Motorized Bicycle Boardtracker from Mike Chiavetta

Mike Chiavetta board tracker bicycle

Mike Chiavetta board tracker bicycle

After recently covering the growth of motorized bicycle racing, it seems the idea of stuffing engines in bicycles is getting even more popular, now it's showing up in the car mags. Mike Chiavetta, a member of the Donut Derelicts hot rod club in southern California, put together this freelance boardtracker, not really a replica of anything, just built in the style of the old racers, and it showed up in the most recent issue of Hot Rod.

It's hardly a show winning custom of any sort, but it does show what you can do with some very basic parts, a good bit of scrounging, hands on skills and not much money. The whole bike cost about $150 dollars. He loosely tied the idea of a Henderson board tracker to an old junk beach cruiser bicycle and the bike you see here is the result.

He cut and welded the frame until it would fit the garage sale Kohler engine he had. He used a 30s Chevy brake light for the headlight, adapting a flashlight for the tail light. The leather seat is covered with leather off of an old briefcase.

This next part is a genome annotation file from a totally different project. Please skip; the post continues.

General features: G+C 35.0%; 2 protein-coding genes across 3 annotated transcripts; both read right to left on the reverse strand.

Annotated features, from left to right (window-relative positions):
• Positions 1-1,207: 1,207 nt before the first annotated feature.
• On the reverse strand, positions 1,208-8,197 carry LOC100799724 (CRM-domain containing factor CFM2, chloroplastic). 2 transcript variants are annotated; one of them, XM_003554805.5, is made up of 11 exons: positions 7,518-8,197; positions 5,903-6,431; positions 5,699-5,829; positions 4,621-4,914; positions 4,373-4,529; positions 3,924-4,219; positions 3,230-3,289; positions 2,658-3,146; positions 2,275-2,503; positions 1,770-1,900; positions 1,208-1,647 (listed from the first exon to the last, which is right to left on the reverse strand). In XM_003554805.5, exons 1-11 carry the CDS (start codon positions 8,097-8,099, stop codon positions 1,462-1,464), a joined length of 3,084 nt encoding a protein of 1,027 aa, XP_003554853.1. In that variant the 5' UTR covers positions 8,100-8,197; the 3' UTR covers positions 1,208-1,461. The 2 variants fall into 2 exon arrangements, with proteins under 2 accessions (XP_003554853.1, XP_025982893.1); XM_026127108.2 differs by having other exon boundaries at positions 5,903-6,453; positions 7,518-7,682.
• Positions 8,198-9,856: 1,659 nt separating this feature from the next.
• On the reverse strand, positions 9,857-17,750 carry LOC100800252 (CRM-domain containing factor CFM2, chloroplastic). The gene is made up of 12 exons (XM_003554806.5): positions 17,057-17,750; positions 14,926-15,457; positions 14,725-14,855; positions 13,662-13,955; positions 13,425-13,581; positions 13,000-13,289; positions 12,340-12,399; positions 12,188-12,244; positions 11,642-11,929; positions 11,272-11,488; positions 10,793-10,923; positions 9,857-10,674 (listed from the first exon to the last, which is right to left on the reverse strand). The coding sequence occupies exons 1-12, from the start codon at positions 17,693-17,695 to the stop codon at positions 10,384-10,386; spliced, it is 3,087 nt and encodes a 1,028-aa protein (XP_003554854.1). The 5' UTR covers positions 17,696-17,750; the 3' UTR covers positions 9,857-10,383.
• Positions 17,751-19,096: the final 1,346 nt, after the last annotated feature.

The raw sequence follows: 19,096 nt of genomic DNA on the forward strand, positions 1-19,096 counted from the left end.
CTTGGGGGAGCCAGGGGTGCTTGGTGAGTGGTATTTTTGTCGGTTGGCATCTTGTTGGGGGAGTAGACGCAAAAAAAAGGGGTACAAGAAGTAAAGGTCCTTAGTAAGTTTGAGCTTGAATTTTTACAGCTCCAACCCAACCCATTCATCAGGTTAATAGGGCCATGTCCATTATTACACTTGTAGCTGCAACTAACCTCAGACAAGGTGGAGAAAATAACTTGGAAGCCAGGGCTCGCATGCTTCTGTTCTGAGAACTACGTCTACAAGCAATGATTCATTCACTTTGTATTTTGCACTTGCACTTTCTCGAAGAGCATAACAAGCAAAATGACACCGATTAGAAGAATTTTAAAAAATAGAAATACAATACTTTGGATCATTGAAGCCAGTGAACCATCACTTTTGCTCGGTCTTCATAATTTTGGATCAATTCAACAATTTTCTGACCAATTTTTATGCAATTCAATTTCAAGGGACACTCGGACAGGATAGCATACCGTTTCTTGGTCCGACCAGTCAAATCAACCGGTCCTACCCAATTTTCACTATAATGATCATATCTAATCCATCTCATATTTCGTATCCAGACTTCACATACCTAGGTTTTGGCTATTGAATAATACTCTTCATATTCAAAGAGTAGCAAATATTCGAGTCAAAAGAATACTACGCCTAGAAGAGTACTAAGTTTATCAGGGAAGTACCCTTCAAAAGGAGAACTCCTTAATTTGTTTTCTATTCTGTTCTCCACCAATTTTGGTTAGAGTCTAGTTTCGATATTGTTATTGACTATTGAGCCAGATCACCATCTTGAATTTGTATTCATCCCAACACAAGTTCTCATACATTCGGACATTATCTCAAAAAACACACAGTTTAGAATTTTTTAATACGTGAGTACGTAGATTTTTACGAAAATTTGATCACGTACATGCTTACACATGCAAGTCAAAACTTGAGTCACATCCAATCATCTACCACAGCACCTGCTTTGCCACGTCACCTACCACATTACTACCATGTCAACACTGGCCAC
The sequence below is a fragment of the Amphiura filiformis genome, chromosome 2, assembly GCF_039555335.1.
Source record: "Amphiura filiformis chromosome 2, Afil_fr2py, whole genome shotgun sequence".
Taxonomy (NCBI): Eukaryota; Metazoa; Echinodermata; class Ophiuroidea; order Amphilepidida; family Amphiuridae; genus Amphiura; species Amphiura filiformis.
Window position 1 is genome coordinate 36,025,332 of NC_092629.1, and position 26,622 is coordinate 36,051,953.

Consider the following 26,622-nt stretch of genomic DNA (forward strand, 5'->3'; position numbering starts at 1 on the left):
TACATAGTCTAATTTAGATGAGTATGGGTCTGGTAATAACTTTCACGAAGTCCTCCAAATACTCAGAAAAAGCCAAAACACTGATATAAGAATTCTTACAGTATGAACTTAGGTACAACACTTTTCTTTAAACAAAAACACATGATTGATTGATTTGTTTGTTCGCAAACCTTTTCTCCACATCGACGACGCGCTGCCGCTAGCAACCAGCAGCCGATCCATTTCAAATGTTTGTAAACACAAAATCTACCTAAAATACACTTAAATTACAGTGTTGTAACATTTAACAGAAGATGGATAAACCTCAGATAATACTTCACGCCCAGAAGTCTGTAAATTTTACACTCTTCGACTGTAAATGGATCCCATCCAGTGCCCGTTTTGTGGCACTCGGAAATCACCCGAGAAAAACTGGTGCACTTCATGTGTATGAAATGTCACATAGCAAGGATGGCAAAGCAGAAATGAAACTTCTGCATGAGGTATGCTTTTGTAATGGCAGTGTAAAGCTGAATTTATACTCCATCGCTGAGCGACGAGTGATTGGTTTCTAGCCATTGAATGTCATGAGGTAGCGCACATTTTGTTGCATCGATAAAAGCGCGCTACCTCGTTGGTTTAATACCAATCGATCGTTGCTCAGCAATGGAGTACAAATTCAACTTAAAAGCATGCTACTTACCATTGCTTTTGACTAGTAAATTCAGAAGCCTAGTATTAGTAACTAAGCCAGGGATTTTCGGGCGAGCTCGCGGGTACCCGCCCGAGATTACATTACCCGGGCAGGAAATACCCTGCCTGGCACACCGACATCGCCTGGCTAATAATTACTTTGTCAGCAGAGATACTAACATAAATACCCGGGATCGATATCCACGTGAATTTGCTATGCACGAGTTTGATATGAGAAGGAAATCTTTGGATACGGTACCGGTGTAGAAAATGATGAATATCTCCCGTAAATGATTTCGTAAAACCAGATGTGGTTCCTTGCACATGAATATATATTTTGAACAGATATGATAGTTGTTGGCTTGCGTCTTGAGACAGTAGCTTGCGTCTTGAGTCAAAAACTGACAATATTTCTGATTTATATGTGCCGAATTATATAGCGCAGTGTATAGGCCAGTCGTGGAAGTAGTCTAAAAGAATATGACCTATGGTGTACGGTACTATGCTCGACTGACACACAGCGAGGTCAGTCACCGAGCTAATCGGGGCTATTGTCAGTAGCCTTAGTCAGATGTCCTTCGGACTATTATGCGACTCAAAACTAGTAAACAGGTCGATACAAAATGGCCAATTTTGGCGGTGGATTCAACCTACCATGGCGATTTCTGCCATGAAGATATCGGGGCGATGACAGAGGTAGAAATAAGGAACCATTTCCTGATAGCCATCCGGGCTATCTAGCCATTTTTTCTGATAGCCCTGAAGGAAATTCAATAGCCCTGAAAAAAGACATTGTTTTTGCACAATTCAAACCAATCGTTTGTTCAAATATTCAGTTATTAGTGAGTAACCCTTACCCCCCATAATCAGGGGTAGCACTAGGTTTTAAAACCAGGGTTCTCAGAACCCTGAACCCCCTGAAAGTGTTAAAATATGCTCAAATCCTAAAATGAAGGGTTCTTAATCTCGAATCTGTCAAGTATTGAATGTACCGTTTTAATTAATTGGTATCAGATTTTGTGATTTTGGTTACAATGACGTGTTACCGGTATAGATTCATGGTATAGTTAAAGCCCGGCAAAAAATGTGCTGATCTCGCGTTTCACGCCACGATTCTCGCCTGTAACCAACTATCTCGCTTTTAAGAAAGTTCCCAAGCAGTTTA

The gas tank is carbon fiber! He happened to have some scraps from doing composite construction on airplanes, the fuel filler is the cap from an old acetone can.

He rebent the handlebars by lowering the weight of his car onto them until they were just what he wanted.

This is the kind of do it yourself, hands on construction that anyone can do if they're motivated. You can learn a lot and have a pretty cool little low budget runner when you're done. It's street legal, too, licensed as a moped.

I spotted this in Hot Rod and passed it by, then Bob sent me a note to take another look. Glad I did. Thanks, Bob.

Found a write up on bikerhotline, where these photos are from via September 2012 Hot Rod

Mike Chiavetta board tracker bicycle

Mike Chiavetta board tracker bicycle


  1. JustAmazed says

    That Kohler is what, about 250cc and 3250 rpm operating speed? Bet it’s the only “moped” that has enough torque to lift the front end. With a little leg help, of course!

    Nice craftmanship. Good looks. Meep meep.

  2. mikesundrop says

    Nice, there’s some inspiration to get a project going no matter what you have.

    I love the absurdity of a Kohler cast iron lump and a carbon fiber fuel tank.

  3. GuitarSlinger says

    These motorized bicycle creations are about one thing and one thing only ;

    F-U-N ! …….Period ……. Nuff said .

  4. HoughMade says

    Looks good! Under the law, it’s a motorcycle, but as I have learned, if you don’t ride like an idiot, the cops just smile and wave. Great bike!

    • Mike Chiavetta says